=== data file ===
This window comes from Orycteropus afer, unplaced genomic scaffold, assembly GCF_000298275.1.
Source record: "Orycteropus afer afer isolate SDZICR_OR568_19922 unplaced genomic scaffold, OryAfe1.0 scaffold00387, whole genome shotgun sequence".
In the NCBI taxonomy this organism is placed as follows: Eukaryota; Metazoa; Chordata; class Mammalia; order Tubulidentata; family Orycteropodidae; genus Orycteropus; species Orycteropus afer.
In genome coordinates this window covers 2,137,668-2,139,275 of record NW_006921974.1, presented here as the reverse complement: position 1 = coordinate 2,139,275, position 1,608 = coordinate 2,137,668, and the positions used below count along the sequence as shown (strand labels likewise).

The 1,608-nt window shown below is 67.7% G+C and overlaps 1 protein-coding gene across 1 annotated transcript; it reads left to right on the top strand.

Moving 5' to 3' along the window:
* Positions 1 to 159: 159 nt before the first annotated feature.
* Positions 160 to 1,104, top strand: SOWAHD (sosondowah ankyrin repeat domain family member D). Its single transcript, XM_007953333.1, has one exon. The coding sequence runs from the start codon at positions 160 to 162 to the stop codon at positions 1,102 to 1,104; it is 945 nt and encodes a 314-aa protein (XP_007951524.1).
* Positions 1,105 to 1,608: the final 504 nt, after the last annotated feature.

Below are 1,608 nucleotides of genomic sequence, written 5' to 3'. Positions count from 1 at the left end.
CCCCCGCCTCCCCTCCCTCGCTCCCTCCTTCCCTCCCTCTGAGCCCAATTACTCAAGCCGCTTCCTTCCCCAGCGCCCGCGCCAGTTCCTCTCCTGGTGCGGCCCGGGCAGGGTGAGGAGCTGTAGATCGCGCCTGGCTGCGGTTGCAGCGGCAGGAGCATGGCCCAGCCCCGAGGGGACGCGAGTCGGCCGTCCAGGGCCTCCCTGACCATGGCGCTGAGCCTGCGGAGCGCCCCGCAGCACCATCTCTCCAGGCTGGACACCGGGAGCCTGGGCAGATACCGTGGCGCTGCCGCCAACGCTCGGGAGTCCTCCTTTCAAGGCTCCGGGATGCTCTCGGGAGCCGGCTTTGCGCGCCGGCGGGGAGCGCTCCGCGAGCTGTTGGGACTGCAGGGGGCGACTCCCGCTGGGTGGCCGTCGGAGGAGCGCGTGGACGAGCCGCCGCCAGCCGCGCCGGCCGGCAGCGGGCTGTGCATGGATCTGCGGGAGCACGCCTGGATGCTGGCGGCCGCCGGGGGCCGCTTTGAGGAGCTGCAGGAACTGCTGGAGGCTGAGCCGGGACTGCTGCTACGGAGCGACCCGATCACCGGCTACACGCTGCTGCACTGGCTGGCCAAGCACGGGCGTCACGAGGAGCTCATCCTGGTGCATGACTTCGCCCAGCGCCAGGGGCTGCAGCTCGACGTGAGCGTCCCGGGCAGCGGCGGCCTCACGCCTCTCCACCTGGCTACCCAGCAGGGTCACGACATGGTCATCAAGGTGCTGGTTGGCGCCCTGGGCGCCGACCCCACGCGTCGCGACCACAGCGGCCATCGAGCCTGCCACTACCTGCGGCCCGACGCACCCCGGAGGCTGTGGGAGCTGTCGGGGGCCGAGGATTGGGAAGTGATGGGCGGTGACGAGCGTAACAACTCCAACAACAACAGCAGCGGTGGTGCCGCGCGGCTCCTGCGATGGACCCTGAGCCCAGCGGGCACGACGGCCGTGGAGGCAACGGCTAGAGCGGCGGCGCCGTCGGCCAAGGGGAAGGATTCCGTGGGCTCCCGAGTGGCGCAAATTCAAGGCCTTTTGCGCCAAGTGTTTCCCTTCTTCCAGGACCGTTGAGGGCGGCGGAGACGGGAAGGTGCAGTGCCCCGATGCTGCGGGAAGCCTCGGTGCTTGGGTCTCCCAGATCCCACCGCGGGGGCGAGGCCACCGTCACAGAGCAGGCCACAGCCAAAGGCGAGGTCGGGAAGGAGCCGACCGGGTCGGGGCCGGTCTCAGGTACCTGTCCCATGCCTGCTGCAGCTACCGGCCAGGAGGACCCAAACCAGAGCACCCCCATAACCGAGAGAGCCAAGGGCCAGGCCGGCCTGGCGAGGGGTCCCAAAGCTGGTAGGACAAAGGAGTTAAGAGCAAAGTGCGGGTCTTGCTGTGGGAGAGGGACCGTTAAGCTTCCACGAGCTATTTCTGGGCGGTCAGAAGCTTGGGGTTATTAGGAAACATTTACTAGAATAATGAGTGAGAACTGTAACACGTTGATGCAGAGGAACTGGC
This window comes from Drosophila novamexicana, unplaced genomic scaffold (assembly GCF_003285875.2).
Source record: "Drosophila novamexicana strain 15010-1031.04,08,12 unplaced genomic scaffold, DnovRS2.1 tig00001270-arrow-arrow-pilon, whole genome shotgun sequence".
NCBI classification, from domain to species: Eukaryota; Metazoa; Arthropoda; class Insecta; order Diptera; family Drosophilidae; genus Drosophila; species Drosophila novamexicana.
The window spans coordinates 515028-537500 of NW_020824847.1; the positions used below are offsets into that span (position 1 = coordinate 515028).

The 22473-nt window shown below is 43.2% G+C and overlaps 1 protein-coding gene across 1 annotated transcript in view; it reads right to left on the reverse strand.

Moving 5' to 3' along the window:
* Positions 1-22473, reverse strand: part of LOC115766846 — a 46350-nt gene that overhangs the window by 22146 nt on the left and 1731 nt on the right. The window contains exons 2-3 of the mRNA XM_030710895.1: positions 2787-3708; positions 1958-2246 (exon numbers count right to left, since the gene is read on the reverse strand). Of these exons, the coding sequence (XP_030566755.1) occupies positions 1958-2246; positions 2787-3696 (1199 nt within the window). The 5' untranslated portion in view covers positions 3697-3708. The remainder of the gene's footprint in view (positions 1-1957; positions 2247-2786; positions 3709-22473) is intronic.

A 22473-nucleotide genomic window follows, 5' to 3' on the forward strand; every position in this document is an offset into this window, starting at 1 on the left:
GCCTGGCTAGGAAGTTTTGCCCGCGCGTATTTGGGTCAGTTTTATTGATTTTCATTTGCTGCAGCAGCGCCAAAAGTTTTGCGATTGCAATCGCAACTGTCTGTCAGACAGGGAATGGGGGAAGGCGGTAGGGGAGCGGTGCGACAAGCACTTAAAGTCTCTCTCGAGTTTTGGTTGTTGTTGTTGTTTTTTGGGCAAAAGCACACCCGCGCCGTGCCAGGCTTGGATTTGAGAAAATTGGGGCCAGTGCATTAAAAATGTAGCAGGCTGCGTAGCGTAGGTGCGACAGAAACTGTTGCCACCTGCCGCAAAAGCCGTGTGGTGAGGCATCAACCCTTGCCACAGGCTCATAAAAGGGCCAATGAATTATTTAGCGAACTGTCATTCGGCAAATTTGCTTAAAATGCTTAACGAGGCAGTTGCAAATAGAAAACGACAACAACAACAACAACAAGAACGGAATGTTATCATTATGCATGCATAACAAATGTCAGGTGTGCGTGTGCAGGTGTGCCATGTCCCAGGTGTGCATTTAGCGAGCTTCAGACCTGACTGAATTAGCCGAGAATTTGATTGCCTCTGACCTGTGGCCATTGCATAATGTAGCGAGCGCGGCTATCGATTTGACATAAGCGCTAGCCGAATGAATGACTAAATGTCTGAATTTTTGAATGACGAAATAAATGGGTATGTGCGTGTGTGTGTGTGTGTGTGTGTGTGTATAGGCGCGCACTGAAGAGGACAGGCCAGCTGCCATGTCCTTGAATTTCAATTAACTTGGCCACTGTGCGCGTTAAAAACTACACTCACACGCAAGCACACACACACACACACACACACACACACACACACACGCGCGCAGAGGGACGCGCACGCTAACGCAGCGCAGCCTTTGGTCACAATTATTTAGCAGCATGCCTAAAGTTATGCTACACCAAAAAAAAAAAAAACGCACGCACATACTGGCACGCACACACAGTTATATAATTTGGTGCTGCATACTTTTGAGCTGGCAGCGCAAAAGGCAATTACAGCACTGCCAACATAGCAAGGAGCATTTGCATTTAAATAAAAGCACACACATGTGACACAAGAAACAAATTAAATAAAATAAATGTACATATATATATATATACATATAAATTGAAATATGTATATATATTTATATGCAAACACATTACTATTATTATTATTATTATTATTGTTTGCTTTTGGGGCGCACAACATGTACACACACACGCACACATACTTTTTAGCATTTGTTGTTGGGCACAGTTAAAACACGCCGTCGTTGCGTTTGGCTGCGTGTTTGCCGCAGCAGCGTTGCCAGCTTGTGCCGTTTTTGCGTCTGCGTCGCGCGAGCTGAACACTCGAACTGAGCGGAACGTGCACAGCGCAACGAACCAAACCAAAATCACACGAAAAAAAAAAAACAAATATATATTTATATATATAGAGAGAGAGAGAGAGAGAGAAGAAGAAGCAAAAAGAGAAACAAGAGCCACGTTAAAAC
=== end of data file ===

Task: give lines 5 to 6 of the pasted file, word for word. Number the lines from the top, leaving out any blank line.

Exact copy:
The 1,608-nt window shown below is 67.7% G+C and overlaps 1 protein-coding gene across 1 annotated transcript; it reads left to right on the top strand.

Moving 5' to 3' along the window: